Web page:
CCP Virus May Have ‘Reactivated’ in 116 Patients Who Recovered: South Korean Official

April 13, 2020 Updated: April 13, 2020

More than 100 South Koreans who fully recovered from COVID-19 have tested positive again, said officials in a Monday update.

The CCP (Chinese Communist Party) virus, commonly known as novel coronavirus, may have “reactivated” in 116 patients, health officials said, reported Reuters.

Jeong Eun-Kyeong, the head of the Korea Centers for Disease Control and Prevention, said the virus may have reactivated after staying dormant in the patients instead of those patients having been reinfected with COVID-19.

Last week, South Korea reported there were 51 cases of patients re-testing positive for the CCP virus.

South Korea
A couple wearing masks to protect against contracting the COVID-19 walk along a street in Seoul, South Korea, on April 3, 2020. (Heo Ran/Reuters)

Prime Minister Chung Sye-Kyun said the government is aiming to lift some of the country’s stay-at-home regulations, which are in effect until April 19.

“We need a very cautious approach because any premature easing of social distancing could bring irreversible consequences, and have to ponder deeply about when and how we switch to the new system,” he said, reported Reuters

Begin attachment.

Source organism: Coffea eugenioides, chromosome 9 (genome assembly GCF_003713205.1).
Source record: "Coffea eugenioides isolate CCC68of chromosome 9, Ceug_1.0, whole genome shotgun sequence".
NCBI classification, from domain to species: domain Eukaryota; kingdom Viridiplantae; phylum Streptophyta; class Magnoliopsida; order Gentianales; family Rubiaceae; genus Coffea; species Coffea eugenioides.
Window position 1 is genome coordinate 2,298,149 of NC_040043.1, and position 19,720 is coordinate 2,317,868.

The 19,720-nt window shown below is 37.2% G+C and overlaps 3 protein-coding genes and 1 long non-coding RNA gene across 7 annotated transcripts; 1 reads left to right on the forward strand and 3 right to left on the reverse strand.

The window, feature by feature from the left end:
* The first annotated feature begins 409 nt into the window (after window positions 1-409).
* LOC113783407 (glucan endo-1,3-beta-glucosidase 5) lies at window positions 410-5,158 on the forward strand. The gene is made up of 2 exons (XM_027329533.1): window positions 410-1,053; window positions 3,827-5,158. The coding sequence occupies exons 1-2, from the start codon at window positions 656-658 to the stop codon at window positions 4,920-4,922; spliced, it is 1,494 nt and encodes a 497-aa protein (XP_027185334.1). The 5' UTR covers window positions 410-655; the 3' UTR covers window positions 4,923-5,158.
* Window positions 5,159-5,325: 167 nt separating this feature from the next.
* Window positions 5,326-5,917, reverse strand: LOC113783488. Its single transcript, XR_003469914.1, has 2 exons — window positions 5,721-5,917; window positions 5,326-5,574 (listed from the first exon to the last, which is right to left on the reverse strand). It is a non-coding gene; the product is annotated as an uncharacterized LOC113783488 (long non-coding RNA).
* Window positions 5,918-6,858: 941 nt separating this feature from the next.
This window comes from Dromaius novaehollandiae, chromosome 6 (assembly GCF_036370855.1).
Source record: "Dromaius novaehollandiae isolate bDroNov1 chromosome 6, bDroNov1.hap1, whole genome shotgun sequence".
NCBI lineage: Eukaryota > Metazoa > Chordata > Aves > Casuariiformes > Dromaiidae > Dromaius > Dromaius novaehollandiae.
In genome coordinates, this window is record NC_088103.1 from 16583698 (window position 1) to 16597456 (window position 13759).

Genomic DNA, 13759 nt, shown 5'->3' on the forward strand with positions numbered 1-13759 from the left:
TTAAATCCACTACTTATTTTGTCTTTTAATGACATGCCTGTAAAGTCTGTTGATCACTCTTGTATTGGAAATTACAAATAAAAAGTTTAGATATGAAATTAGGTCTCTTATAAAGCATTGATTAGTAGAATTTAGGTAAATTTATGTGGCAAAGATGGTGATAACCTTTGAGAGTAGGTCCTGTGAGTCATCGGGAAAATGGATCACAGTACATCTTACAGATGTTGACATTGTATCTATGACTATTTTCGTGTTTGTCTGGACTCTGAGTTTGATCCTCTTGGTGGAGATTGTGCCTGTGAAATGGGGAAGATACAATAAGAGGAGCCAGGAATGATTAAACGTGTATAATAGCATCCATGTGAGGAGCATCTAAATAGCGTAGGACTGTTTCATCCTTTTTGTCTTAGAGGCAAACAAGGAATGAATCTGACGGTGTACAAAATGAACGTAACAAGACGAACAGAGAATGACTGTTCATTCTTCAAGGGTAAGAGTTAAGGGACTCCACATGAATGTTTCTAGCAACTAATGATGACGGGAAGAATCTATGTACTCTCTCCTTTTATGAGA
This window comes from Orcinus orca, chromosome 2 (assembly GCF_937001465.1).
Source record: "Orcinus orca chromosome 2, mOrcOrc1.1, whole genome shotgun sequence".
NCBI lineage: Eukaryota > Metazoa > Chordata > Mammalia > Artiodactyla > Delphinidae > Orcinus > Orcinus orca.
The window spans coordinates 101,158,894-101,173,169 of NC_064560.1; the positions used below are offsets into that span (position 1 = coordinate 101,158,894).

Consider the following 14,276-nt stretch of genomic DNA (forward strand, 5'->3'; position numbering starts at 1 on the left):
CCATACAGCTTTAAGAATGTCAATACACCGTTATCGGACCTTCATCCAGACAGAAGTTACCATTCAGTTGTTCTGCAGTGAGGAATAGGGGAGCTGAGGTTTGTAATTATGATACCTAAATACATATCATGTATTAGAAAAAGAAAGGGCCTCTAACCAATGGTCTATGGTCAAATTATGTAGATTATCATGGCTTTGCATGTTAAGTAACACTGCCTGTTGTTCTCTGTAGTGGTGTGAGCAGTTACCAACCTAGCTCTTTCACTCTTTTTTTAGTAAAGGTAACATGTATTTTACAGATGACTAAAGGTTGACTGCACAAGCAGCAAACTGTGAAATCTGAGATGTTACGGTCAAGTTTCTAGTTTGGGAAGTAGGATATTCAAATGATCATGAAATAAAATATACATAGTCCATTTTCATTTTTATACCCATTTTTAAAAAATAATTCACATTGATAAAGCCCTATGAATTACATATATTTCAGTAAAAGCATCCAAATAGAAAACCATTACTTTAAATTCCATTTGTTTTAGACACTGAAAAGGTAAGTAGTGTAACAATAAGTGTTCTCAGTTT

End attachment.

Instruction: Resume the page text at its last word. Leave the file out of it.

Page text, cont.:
World Health Organization (WHO) officials said Monday that not all people who have recovered from the virus have developed antibodies to fight off a second infection, raising fears that they will not gain immunity after surviving COVID-19.

“With regards to recovery and then re-infection, I believe we do not have the answers to that. That is an unknown,” Dr. Mike Ryan, executive director of WHO’s emergencies program, told reporters on Monday.

Ryan noted that it’s not clear whether the virus can reactivate after a CCP virus patient recovers and tests negative.

“There are many reasons why we might see reactivation of infection either with the same infection or another infectious agent,” he said, adding that there have been “many situations in viral infection where someone doesn’t clear the virus entirely from their system.”

Archie Clements, a professor of infectious disease epidemiology at the Curtin University in Perth, Australia, told Al Jazeera on Monday that the growing number of people testing positive for COVID-19 again could suggest there is no perfect test available.

“I think what is very, very unlikely is that these people are being reinfected by other people,” said Clements. “There’s plenty of evidence to suggest that there is quite a strong immune response to infection with coronavirus, and that should protect people from infection for a period of time. What’s not currently known is for how long.”

Twenty-five new cases of the virus were detected in South Korea on Sunday, officials told Yonhap. The total of those who have been infected stands at more than 10,537.